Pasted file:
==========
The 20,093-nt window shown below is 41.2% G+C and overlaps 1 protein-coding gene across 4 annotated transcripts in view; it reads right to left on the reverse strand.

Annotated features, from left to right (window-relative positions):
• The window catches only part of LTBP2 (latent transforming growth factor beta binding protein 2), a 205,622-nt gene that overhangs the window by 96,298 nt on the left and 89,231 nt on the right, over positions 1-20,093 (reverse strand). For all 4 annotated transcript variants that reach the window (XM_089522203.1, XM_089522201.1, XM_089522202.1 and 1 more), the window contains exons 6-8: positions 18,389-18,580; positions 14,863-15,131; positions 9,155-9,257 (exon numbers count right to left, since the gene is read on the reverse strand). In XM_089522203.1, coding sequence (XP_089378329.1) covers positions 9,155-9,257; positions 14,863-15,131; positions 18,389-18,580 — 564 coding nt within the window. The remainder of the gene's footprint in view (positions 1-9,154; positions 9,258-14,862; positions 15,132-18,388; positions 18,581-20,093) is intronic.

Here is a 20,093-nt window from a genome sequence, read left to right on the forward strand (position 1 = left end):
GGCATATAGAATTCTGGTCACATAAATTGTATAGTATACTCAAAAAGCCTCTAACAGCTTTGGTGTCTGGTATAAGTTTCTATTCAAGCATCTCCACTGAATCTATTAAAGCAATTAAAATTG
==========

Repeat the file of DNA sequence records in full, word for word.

The 20,093-nt window shown below is 41.2% G+C and overlaps 1 protein-coding gene across 4 annotated transcripts in view; it reads right to left on the reverse strand.

Annotated features, from left to right (window-relative positions):
• The window catches only part of LTBP2 (latent transforming growth factor beta binding protein 2), a 205,622-nt gene that overhangs the window by 96,298 nt on the left and 89,231 nt on the right, over positions 1-20,093 (reverse strand). For all 4 annotated transcript variants that reach the window (XM_089522203.1, XM_089522201.1, XM_089522202.1 and 1 more), the window contains exons 6-8: positions 18,389-18,580; positions 14,863-15,131; positions 9,155-9,257 (exon numbers count right to left, since the gene is read on the reverse strand). In XM_089522203.1, coding sequence (XP_089378329.1) covers positions 9,155-9,257; positions 14,863-15,131; positions 18,389-18,580 — 564 coding nt within the window. The remainder of the gene's footprint in view (positions 1-9,154; positions 9,258-14,862; positions 15,132-18,388; positions 18,581-20,093) is intronic.

Here is a 20,093-nt window from a genome sequence, read left to right on the forward strand (position 1 = left end):
GGCATATAGAATTCTGGTCACATAAATTGTATAGTATACTCAAAAAGCCTCTAACAGCTTTGGTGTCTGGTATAAGTTTCTATTCAAGCATCTCCACTGAATCTATTAAAGCAATTAAAATTG